•The lender's loan book increased to Sh21.05 billion from Sh19.18 billion in 2018.
•It is banking on traders, Micro, Small and Medium Enterprises (MSMEs) and farmers to grow.
Faulu Microfinance Bank, a subsidiary of the UAP Old Mutual Group, has posted a 73.3 per cent increase in net profit for the year ended December 31.
Profit after tax edged up to Sh330.1 million compared to Sh190.4 million same period in 2018.
The bank has attributed the strong performance to a 20 per cent increase in interest income, improved operational efficiencies and growth of its loan book, from Sh19.18 billion in 2018 to Sh21.05 billion in 2019.
Operational and administrative expenses during the period declined by four per cent largely as a result of a system upgrade implemented in 2019.
The bank’s non-performing loans ratio improved from 13.07 per cent in December 2018 to 12.1 per cent in December 2019 primarily as a result of improved underwriting and loan collection.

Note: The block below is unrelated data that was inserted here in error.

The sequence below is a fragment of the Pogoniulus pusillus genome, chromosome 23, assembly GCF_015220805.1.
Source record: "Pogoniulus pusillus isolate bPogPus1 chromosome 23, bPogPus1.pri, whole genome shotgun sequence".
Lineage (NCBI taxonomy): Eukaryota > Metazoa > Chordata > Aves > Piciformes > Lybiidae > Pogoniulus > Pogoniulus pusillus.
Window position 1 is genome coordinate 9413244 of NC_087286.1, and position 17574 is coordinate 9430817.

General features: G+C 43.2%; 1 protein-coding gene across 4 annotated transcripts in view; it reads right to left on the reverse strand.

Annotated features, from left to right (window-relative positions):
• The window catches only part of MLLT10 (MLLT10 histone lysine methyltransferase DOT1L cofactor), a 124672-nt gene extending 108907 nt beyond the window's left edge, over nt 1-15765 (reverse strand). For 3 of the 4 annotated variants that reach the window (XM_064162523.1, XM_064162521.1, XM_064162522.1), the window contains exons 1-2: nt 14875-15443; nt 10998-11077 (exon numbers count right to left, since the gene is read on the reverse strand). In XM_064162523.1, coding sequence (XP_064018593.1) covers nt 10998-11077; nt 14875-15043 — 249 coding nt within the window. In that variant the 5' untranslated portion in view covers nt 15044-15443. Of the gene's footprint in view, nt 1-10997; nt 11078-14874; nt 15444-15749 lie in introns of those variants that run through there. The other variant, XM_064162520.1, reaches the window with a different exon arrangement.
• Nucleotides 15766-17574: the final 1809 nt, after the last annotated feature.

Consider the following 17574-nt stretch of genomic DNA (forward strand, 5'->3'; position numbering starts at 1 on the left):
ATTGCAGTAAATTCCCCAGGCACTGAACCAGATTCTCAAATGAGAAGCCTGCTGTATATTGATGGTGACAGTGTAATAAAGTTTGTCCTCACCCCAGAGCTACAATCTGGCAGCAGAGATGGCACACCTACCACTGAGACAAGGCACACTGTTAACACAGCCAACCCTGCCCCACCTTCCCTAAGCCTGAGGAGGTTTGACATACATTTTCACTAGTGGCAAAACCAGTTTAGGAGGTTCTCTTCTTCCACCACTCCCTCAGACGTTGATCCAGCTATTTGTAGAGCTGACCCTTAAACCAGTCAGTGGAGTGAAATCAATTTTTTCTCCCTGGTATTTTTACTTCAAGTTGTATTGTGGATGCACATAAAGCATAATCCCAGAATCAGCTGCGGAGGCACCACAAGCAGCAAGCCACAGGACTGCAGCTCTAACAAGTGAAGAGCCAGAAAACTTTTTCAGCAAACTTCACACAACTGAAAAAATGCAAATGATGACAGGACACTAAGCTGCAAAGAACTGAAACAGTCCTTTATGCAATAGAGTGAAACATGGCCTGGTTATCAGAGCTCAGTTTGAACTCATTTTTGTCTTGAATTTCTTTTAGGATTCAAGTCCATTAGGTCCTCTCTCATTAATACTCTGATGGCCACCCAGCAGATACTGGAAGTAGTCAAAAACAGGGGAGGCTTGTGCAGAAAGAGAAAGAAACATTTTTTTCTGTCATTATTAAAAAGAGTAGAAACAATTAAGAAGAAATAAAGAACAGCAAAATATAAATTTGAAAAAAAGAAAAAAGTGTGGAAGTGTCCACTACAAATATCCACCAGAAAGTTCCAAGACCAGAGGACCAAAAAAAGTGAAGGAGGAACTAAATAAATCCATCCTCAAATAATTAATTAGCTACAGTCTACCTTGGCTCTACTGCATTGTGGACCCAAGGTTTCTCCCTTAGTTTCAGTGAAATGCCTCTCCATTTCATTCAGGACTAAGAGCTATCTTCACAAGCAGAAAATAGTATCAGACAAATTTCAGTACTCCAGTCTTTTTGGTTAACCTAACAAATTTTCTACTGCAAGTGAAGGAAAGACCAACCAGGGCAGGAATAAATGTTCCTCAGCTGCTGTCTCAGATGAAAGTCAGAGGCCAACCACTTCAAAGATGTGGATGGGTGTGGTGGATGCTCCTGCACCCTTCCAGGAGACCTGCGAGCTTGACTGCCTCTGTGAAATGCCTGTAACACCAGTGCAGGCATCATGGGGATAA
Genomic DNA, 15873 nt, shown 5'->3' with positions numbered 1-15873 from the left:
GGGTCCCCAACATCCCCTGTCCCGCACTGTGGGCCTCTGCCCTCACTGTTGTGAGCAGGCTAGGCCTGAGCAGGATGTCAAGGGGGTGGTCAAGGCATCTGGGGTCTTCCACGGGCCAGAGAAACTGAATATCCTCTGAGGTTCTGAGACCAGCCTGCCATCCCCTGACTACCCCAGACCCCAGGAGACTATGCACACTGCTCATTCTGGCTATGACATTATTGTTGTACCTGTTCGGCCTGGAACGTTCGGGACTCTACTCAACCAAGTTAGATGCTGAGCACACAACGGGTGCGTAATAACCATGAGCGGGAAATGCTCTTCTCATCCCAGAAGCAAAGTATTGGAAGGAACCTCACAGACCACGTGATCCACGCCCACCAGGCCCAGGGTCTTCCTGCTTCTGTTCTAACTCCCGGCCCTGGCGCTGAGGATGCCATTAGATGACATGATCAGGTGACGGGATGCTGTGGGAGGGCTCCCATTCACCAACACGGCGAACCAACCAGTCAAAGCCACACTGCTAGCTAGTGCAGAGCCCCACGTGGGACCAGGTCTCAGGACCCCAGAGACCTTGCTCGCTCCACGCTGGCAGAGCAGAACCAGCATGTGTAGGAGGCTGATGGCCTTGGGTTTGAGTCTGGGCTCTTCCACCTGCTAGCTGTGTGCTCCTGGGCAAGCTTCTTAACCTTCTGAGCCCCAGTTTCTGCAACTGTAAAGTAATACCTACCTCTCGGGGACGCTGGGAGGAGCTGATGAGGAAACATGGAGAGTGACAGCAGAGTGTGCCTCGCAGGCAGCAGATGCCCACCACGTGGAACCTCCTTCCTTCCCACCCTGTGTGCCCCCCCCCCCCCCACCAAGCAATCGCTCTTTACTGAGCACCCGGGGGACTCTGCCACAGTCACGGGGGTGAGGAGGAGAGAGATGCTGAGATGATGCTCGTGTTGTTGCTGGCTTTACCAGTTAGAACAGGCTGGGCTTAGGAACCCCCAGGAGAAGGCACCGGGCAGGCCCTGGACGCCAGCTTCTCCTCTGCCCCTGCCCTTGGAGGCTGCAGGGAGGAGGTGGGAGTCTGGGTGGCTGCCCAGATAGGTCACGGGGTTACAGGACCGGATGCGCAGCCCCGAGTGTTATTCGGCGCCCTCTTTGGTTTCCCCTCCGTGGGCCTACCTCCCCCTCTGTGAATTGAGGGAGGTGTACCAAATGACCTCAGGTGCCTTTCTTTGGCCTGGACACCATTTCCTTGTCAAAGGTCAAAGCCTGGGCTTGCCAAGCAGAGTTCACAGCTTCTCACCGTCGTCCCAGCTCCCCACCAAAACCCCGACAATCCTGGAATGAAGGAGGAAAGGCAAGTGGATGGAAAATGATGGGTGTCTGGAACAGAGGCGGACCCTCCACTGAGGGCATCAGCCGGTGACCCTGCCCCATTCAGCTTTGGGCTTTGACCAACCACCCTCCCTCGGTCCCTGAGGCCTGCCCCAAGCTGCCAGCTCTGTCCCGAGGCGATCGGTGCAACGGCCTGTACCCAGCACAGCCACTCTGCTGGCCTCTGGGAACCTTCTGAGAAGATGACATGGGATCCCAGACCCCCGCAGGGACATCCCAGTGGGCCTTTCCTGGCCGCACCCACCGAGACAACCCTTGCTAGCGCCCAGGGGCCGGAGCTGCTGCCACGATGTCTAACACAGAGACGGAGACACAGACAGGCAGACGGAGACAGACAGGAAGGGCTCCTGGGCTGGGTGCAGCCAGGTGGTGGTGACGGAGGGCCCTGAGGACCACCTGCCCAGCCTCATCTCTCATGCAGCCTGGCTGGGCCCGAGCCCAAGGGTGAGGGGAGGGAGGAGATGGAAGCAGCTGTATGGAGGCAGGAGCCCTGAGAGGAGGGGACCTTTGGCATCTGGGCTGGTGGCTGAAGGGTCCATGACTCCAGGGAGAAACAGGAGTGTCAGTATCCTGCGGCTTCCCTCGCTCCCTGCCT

Total assets grew nine per cent from Sh27.2 billion to Sh29.7 billion driven mainly by 10 per cent growth of the loan book.
In addition, customer deposits rose eight per cent from Sh18.5 billion in 2018 to Sh20.1 billion.
“We continue to make strategic investments in improving the overall customer experience. A sharp focus on creating value for our customers translated into a strong performance in 2019,” managing director Apollo Njoroge said.
He cited the bank’s focus on technology as a key factor in growing non-interest income, mainly transaction and service fees, with net non-interest income climbing percent.
“Our focus going forward will be on leveraging technology, strategic partnerships and innovative product offerings tailored to the unique needs of our customers,” said Njoroge.
He cited the bank’s recent partnership with USAID to provide financial services and training on agribusiness to more than 10,000 farmers in Busia and Homa Bay counties over the next three years, as one of key drivers for growth.
Faulu currently has a distribution network of 61 outlets and over 500 agents countrywide and plans to expand its footprint countrywide.
It is banking on traders, Micro, Small and Medium Enterprises (MSMEs) and farmers to grow.
“We are offering tailored products that respond to the unique needs of this overlooked and misunderstood market segment which includes investing in training our customers,” explained Njoroge.
The bank has also invested in bancassurance to enhance insurance uptake among its customers.
It also inked a deal with auto dealer Car and General that enables customers in the transport business to purchase motorcycles at discounted prices.